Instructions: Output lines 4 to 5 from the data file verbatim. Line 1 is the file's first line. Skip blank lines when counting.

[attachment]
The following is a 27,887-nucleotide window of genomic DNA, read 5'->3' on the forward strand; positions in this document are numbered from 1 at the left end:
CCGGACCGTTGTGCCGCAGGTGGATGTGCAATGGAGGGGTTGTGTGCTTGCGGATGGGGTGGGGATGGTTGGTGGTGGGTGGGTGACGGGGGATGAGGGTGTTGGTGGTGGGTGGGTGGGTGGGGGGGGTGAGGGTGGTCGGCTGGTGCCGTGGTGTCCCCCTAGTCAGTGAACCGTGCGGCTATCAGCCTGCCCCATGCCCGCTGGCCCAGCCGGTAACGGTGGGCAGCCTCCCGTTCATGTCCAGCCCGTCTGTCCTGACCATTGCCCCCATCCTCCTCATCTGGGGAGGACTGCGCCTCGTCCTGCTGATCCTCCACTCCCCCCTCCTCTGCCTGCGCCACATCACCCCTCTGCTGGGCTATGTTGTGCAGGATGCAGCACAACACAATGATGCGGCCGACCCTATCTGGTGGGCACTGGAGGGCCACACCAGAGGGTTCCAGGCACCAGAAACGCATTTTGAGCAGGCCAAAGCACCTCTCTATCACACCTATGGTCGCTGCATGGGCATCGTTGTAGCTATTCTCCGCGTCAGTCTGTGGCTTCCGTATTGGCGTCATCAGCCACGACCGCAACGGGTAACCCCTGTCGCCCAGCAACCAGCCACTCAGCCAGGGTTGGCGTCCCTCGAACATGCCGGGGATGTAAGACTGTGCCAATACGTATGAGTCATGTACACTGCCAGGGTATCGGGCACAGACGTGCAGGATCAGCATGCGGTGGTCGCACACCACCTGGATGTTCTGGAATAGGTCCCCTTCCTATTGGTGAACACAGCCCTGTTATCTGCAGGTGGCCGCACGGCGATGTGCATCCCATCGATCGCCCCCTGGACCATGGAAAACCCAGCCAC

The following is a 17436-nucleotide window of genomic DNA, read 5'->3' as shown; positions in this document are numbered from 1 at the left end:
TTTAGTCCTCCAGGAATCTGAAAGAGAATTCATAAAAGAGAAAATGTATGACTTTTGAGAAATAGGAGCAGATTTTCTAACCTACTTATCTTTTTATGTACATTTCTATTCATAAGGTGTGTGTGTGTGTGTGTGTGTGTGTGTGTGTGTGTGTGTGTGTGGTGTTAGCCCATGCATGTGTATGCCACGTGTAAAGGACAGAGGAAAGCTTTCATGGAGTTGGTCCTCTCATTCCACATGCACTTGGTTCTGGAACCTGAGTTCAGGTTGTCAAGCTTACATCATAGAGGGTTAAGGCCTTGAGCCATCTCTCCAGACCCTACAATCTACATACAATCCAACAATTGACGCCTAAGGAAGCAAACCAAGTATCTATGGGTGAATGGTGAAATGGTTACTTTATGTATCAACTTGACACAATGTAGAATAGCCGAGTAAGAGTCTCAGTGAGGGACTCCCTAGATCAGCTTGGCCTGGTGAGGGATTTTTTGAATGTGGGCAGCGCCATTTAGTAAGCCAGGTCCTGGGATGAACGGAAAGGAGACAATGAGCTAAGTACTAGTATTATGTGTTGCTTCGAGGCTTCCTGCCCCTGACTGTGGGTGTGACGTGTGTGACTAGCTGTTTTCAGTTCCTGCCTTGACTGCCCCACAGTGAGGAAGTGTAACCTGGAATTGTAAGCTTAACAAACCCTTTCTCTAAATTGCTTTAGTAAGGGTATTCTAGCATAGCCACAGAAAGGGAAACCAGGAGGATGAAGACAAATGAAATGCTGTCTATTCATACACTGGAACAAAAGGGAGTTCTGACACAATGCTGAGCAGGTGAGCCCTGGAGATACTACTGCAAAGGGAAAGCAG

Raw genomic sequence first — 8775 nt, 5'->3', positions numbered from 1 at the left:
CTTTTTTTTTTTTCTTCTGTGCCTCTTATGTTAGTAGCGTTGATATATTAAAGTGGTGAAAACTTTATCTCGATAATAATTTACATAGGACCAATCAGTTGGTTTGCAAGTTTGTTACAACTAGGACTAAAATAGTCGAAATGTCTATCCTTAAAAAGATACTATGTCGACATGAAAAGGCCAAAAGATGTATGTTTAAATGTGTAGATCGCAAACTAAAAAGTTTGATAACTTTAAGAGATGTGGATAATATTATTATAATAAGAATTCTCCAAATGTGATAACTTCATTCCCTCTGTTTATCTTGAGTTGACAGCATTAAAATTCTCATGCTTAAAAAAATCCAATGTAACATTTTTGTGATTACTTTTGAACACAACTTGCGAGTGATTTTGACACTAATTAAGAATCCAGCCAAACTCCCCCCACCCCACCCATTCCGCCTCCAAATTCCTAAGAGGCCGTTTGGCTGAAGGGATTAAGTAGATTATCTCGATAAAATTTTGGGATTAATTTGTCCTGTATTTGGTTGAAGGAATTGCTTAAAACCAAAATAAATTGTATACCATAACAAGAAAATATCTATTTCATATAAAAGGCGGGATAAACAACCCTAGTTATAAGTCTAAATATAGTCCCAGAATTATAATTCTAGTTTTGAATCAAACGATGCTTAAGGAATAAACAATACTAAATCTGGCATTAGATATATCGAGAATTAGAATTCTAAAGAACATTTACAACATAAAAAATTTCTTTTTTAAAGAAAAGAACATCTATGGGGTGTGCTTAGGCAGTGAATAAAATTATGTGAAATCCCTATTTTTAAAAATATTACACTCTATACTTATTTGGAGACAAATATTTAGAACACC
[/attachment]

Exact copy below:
TTTAGTCCTCCAGGAATCTGAAAGAGAATTCATAAAAGAGAAAATGTATGACTTTTGAGAAATAGGAGCAGATTTTCTAACCTACTTATCTTTTTATGTACATTTCTATTCATAAGGTGTGTGTGTGTGTGTGTGTGTGTGTGTGTGTGTGTGTGTGTGTGGTGTTAGCCCATGCATGTGTATGCCACGTGTAAAGGACAGAGGAAAGCTTTCATGGAGTTGGTCCTCTCATTCCACATGCACTTGGTTCTGGAACCTGAGTTCAGGTTGTCAAGCTTACATCATAGAGGGTTAAGGCCTTGAGCCATCTCTCCAGACCCTACAATCTACATACAATCCAACAATTGACGCCTAAGGAAGCAAACCAAGTATCTATGGGTGAATGGTGAAATGGTTACTTTATGTATCAACTTGACACAATGTAGAATAGCCGAGTAAGAGTCTCAGTGAGGGACTCCCTAGATCAGCTTGGCCTGGTGAGGGATTTTTTGAATGTGGGCAGCGCCATTTAGTAAGCCAGGTCCTGGGATGAACGGAAAGGAGACAATGAGCTAAGTACTAGTATTATGTGTTGCTTCGAGGCTTCCTGCCCCTGACTGTGGGTGTGACGTGTGTGACTAGCTGTTTTCAGTTCCTGCCTTGACTGCCCCACAGTGAGGAAGTGTAACCTGGAATTGTAAGCTTAACAAACCCTTTCTCTAAATTGCTTTAGTAAGGGTATTCTAGCATAGCCACAGAAAGGGAAACCAGGAGGATGAAGACAAATGAAATGCTGTCTATTCATACACTGGAACAAAAGGGAGTTCTGACACAATGCTGAGCAGGTGAGCCCTGGAGATACTACTGCAAAGGGAAAGCAG

Raw genomic sequence first — 8775 nt, 5'->3', positions numbered from 1 at the left: